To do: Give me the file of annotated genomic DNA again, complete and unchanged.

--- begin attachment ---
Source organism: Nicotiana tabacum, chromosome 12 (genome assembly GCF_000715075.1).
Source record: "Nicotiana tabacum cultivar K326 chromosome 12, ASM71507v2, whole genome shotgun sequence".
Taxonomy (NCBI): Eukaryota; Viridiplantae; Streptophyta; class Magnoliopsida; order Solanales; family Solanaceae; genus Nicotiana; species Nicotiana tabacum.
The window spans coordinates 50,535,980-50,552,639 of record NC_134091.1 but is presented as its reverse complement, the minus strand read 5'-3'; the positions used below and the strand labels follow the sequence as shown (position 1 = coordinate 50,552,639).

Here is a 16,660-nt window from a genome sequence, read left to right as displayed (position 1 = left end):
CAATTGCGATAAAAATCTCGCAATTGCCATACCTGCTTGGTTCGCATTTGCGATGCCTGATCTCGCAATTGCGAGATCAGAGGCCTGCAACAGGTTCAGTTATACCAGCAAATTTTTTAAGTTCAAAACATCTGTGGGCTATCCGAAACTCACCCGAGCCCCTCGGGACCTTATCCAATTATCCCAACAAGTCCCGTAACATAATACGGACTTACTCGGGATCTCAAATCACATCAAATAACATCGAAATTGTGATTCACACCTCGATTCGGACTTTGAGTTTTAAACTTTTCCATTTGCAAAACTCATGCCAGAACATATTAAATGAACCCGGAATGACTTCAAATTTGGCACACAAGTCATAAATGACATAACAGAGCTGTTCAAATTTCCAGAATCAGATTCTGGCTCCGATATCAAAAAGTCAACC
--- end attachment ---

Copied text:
Source organism: Nicotiana tabacum, chromosome 12 (genome assembly GCF_000715075.1).
Source record: "Nicotiana tabacum cultivar K326 chromosome 12, ASM71507v2, whole genome shotgun sequence".
Taxonomy (NCBI): Eukaryota; Viridiplantae; Streptophyta; class Magnoliopsida; order Solanales; family Solanaceae; genus Nicotiana; species Nicotiana tabacum.
The window spans coordinates 50,535,980-50,552,639 of record NC_134091.1 but is presented as its reverse complement, the minus strand read 5'-3'; the positions used below and the strand labels follow the sequence as shown (position 1 = coordinate 50,552,639).

Here is a 16,660-nt window from a genome sequence, read left to right as displayed (position 1 = left end):
CAATTGCGATAAAAATCTCGCAATTGCCATACCTGCTTGGTTCGCATTTGCGATGCCTGATCTCGCAATTGCGAGATCAGAGGCCTGCAACAGGTTCAGTTATACCAGCAAATTTTTTAAGTTCAAAACATCTGTGGGCTATCCGAAACTCACCCGAGCCCCTCGGGACCTTATCCAATTATCCCAACAAGTCCCGTAACATAATACGGACTTACTCGGGATCTCAAATCACATCAAATAACATCGAAATTGTGATTCACACCTCGATTCGGACTTTGAGTTTTAAACTTTTCCATTTGCAAAACTCATGCCAGAACATATTAAATGAACCCGGAATGACTTCAAATTTGGCACACAAGTCATAAATGACATAACAGAGCTGTTCAAATTTCCAGAATCAGATTCTGGCTCCGATATCAAAAAGTCAACC